Navigation Links
Aging Brains Get Out of Sync

'Senior moments' typical in later years, study suggests

WEDNESDAY, Nov. 5 (HealthDay News) -- In a finding that uncovers the biological underpinnings of "senior moments," new research shows that communication between different parts of the brain begins to break down as a person grows older.

"We wanted to see how the brain changes in cognition in normal aging," said lead researcher Randy Buckner, a professor of psychology at Harvard University. "We were interested in normal aging, aging that isn't accompanied by even the earliest signs of Alzheimer's disease."

Buckner noted that it's sometimes tough even for neurologists to understand the difference between normal aging and Alzheimer's. "There are subtle changes in how brain areas communicate and coordinate with each other," he said. "As we age, we see that communication between these areas changes."

The report appears in the Dec. 6 issue of Neuron.

In the study, Buckner's team used a brain-imaging technique called functional magnetic resonance imaging (fMRI) to study the brains of 55 adults aged 60 and over, and 38 adults aged 35 and younger. To guarantee that none of the older subjects were in the early stages of Alzheimer's, the researchers checked for the presence of amyloid in the brains of those volunteers. If that telltale sign was detected, the person was not included in the study.

Among the adults they observed, they found that in the younger people, regions of their brains communicated easily with one another. However, this was not so with the older people.

In older people, the white matter of the brain that connects various brain areas had started to deteriorate, a chemical fact that would account for the lack of communication that affects cognitive function, Buckner said.

When these changes start isn't clear, Buckner said. "They appear to start slowly in the seventh and eighth decade of life," he said. "We also don't know what factors cause these changes to accelerate."

The cognitive changes caused by deterioration of white matter are subtle, Buckner said. "The changes in the crosstalk of brain regions are correlated with mild cognitive changes," he said. "People who have these changes are aging gracefully."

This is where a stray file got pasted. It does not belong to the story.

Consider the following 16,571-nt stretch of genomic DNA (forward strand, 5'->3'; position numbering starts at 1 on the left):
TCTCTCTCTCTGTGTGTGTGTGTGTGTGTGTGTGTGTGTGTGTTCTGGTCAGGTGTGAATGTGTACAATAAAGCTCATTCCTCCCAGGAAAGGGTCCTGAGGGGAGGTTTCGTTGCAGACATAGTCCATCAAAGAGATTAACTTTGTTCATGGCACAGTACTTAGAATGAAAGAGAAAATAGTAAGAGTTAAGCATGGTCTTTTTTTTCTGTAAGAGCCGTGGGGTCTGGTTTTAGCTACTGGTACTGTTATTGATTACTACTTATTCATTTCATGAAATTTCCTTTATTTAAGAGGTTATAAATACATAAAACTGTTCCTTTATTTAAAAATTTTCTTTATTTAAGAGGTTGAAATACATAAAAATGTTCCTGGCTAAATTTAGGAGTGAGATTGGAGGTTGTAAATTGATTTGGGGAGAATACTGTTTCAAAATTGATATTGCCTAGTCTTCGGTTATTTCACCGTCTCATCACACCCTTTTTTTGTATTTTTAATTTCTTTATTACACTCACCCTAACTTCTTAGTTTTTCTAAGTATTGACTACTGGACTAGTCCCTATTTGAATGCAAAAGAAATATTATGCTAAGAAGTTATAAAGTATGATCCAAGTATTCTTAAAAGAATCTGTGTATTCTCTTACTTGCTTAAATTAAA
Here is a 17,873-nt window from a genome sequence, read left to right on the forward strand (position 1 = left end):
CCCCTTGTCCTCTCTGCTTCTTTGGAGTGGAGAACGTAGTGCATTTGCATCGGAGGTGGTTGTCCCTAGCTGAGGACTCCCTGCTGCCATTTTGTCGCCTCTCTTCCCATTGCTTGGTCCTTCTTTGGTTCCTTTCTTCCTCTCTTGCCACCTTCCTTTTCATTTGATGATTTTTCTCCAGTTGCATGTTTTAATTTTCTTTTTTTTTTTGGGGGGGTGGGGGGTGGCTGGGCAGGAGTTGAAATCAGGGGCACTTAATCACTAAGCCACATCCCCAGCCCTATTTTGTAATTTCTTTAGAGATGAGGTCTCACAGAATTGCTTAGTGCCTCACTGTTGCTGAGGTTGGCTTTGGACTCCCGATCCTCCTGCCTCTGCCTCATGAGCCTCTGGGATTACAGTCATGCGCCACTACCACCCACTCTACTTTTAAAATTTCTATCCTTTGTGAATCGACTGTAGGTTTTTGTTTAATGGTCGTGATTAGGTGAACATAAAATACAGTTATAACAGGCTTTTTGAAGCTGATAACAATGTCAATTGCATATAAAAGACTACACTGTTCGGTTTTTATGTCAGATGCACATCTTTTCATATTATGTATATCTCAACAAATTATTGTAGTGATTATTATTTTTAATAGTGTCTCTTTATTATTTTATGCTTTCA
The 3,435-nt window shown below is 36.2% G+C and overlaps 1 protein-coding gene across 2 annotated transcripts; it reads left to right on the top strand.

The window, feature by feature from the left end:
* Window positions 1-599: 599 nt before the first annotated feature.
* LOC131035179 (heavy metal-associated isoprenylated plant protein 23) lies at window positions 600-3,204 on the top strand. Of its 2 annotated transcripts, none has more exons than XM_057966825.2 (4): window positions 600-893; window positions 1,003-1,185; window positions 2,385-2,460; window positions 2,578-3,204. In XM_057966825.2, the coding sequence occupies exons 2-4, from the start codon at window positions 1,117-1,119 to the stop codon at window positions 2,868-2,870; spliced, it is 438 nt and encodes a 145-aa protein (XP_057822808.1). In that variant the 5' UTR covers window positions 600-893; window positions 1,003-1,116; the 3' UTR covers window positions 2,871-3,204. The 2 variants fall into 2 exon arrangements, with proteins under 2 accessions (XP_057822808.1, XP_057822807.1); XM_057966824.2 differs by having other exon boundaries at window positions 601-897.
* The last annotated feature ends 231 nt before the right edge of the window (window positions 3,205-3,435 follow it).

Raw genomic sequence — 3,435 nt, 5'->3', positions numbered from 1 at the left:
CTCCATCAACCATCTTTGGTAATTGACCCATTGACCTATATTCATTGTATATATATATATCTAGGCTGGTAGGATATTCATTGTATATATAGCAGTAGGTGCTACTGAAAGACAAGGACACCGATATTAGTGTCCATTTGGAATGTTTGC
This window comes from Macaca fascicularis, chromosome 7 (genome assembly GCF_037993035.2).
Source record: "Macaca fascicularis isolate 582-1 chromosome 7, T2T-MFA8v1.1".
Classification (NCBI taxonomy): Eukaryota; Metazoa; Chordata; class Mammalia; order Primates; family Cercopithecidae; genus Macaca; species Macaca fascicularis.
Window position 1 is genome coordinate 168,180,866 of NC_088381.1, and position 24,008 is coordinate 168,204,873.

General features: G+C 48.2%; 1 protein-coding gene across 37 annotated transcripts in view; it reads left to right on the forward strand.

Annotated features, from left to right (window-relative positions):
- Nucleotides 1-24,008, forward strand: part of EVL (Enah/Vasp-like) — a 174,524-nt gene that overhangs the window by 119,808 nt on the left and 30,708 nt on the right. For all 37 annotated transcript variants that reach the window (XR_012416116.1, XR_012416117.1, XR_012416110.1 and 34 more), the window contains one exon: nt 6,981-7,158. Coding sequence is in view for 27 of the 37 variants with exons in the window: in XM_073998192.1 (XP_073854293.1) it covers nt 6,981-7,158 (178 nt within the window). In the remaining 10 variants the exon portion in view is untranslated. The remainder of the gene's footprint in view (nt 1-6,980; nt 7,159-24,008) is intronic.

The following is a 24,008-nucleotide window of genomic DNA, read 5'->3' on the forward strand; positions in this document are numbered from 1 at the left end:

These shifts affect people differently, and not all the older people showed the alterations, Buckner said. Interestingly, some networks, such as the visual system, remained intact.

It may be possible to slow even this normal process of aging, Buckner said. "Maybe we can find ways to age even more gracefully," he added.

Buckner believes living right may help. "There are indications that staying cardiovascularly fit and healthy helps our brains age gracefully," he said. "We now have a way to study aging and to understand the factors that might help all of us age optimally."

The study points out the differences between healthy brain aging and Alzheimer's, one expert said.

"It's interesting that the normal process of brain aging is different from what we see in pre-clinical Alzheimer's," said Paul Sanberg, director of the University of South Florida Center of Excellence for Aging and Brain Repair. "One can tease away what is related to aging, and what is related to a disease."

It's important in developing therapies for Alzheimer's to be able to tell the difference between normal aging and disease, Sanberg said, because "it helps us make sure that we are affecting the right problems."

In addition, knowing how the brain ages normally might make it possible to create cognitive enhancers, Sanberg said.

Another expert noted that Buckner's group looked for signs of Alzheimer's in fewer than 20 percent of the older adults in the study.

"Since one can expect 20 to 30 percent of people in their 80s to develop Alzheimer's and Alzheimer's takes decades to develop, 20 to 30 percent of the aged 'normal' subjects were probably actually on their way to Alzheimer's disease," said Greg M. Cole, associate director of research at the Geriatric Research Education and Clinical Center of the Greater Los Angeles Veterans Administration Medical Center.